The number of people using multiple aliases, on top of having poor credit records, is on the rise says Credit Bureau, Veda.
It is a problem that “can take hold in organisations that are not equipped to tackle it, or do not understand its impact,” Managing Director New Zealand and International, John Roberts said.
He said that 216,000 New Zealanders, over the age of 18, use more than one name to apply for credit, and have an adverse credit history.
To avoid credit fraud, Roberts advises retailers the following: When offering credit always verify your customers’ identity prior to completing your credit check; Protect your own identity and manage your credit reputation; By being informed, you can more proactively manage your credit file; Know your suppliers; Maintain up-to-date customer records; Fraud does not always mean application fraud – pre-vet employees as a safety measure; Contact Veda to discuss Electronic Identity Verification Solutions.
Roberts said that in the last six months alone Veda’s database shows that 4200 (or nearly 6%) of Kiwis who have applied for credit have more than one alias on their file and an adverse credit history.
“In a world where identity and credit fraud is on the increase, businesses need to be more active in protecting themselves and ensure that the information they are receiving from their credit bureau is robust enough, and cross check all the information on the individual,” he said.
The above article appeared in Retail News, a web-based newsletter and communication service from Wellington and has been reproduced here with the permission of its Editor Mike Booker. Retail News supports the Indian Newslink Indian Business Awards, especially the ‘Business Excellence in Retail Trade’ category. The following article that appeared in Retail News (March 14, 2014) is of interest.
Risks gain mobility with handset payments
Andrew Weaver, New Zealand Country Manager, ‘Payments Consulting Network’ discusses the threats smaller New Zealand retailers face from mobile payments.
Accepting payments has never been easier with a multitude of mobile point of sale and smartphone/tablet solutions available. However, convenience may come with unexpected and unwelcome costs of fraud for retailers.
Good & Bad
The good news is that you can protect yourself. The bad news is that these protection techniques are often overlooked when new payment technologies or channels are introduced.
Fraud is a constant threat in the world of payments, with credit cards a particular target. Quite apart from the inconvenience and disruption associated with fraud, the financial costs may be much higher than loss of goods or services if the payment becomes subject to ‘chargeback’ (where the Issuer of the card must be reimbursed for the fraudulent payment).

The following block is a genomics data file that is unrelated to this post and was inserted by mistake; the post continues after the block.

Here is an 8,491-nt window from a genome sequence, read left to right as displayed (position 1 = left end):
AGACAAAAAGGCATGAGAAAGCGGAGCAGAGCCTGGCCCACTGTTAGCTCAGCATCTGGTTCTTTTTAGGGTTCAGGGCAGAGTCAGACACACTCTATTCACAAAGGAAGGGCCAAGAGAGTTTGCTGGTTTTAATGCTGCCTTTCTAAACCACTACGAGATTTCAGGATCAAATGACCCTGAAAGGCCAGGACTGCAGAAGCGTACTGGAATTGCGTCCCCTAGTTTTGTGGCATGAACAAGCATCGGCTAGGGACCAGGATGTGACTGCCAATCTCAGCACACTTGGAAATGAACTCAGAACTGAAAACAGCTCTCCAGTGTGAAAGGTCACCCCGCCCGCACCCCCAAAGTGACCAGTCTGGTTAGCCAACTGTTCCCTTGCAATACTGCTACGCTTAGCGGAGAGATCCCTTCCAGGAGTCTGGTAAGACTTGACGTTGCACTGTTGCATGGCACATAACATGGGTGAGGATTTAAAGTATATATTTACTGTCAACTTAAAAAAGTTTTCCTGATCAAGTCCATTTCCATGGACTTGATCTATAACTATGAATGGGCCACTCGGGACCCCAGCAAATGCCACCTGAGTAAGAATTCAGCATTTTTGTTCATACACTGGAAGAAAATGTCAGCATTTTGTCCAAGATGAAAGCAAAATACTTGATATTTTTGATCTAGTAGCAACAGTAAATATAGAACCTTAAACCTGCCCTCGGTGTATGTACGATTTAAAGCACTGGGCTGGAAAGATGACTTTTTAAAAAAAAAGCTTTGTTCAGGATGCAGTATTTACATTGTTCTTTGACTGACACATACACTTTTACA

An understanding of risk is fundamental to any business, and the acceptance of payments is no different. Major credit card companies have worked with the local market to reduce the likelihood of fraud, such as with the introduction of EMV ‘chip’ terminals and cards. The technology involved in a chip transaction ensures that it is virtually impossible to produce a counterfeit version, which was the most common type of fraud in Australasia in the first decade of the new century.
EMV (Europay, MasterCard and Visa) technology has become the worldwide standard for the security of point of sale transactions, with the US being the last major market to signal adoption in the coming years.
EMV certified devices are fundamental to effective fraud prevention when the merchant and the customer are face to face. A number of self-contained and standalone POS terminals are 3G-enabled and can be used by a mobile workforce or retailer.
Similarly, a number of EMV-approved add-on devices can be used to turn a smartphone or tablet into a virtual POS terminal.
What is critical to note is that some seemingly cheap US-originated solutions such as the early versions of Square and the proposed Loop system are not EMV Chip solutions, relying instead on much less secure magnetic stripe technology that is prone to counterfeit.
Such solutions are not likely to be approved for use in New Zealand, and even if they were the liability for fraudulent transactions would rest with the merchant.
Mobile payments can also be made via eCommerce type solutions where card numbers are manually keyed into a smartphone/tablet, typically when the merchant and cardholder are not face to face (generally known as ‘card not present’ transactions).
Liability for fraud on these transactions normally rests with the merchant, and places the onus on the merchant to confirm the cardholder is legitimate.
The cost of ‘card not present’ chargebacks is often underestimated by merchants, especially when moving into remote payments from a ‘bricks and mortar’ operations.
Merchants can protect themselves in a number of ways, utilising automated solutions as well as manual procedures to reduce the likelihood of fraud.
Examples include manual review of high risk and/or high value transactions, customer address validation, SMS one time password authentication, 3D Secure, device fingerprinting, IP or GPS geo-location and hosted risk scoring services.
These techniques are sometimes forgotten when new payment technologies or channels arrive on the market. A proactive and deliberate assessment of risk is essential for any merchant considering mobile payment acceptance.
A clear understanding of risk will assist any business in finding the ‘sweet spot’ of maximising revenue whilst reducing fraud losses, balancing technology investment and customer experience.